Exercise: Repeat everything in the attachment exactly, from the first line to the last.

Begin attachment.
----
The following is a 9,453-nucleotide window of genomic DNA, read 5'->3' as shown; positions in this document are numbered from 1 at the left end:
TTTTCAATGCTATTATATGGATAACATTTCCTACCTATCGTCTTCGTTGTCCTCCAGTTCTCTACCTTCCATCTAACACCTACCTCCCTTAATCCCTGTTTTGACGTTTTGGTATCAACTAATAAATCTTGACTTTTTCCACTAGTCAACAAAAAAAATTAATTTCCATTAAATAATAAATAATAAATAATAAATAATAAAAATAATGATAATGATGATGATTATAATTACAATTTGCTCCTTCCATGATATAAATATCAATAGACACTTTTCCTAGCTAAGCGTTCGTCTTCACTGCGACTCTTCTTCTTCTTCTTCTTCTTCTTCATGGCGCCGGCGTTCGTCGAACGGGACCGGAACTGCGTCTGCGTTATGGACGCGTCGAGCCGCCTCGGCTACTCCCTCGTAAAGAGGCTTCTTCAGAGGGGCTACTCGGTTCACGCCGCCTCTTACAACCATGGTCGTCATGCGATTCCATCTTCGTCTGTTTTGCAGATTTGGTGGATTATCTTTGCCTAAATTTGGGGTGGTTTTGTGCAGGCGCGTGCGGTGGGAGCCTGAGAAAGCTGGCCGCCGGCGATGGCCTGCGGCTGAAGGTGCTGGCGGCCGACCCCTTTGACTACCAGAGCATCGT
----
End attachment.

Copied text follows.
The following is a 9,453-nucleotide window of genomic DNA, read 5'->3' as shown; positions in this document are numbered from 1 at the left end:
TTTTCAATGCTATTATATGGATAACATTTCCTACCTATCGTCTTCGTTGTCCTCCAGTTCTCTACCTTCCATCTAACACCTACCTCCCTTAATCCCTGTTTTGACGTTTTGGTATCAACTAATAAATCTTGACTTTTTCCACTAGTCAACAAAAAAAATTAATTTCCATTAAATAATAAATAATAAATAATAAATAATAAAAATAATGATAATGATGATGATTATAATTACAATTTGCTCCTTCCATGATATAAATATCAATAGACACTTTTCCTAGCTAAGCGTTCGTCTTCACTGCGACTCTTCTTCTTCTTCTTCTTCTTCTTCATGGCGCCGGCGTTCGTCGAACGGGACCGGAACTGCGTCTGCGTTATGGACGCGTCGAGCCGCCTCGGCTACTCCCTCGTAAAGAGGCTTCTTCAGAGGGGCTACTCGGTTCACGCCGCCTCTTACAACCATGGTCGTCATGCGATTCCATCTTCGTCTGTTTTGCAGATTTGGTGGATTATCTTTGCCTAAATTTGGGGTGGTTTTGTGCAGGCGCGTGCGGTGGGAGCCTGAGAAAGCTGGCCGCCGGCGATGGCCTGCGGCTGAAGGTGCTGGCGGCCGACCCCTTTGACTACCAGAGCATCGT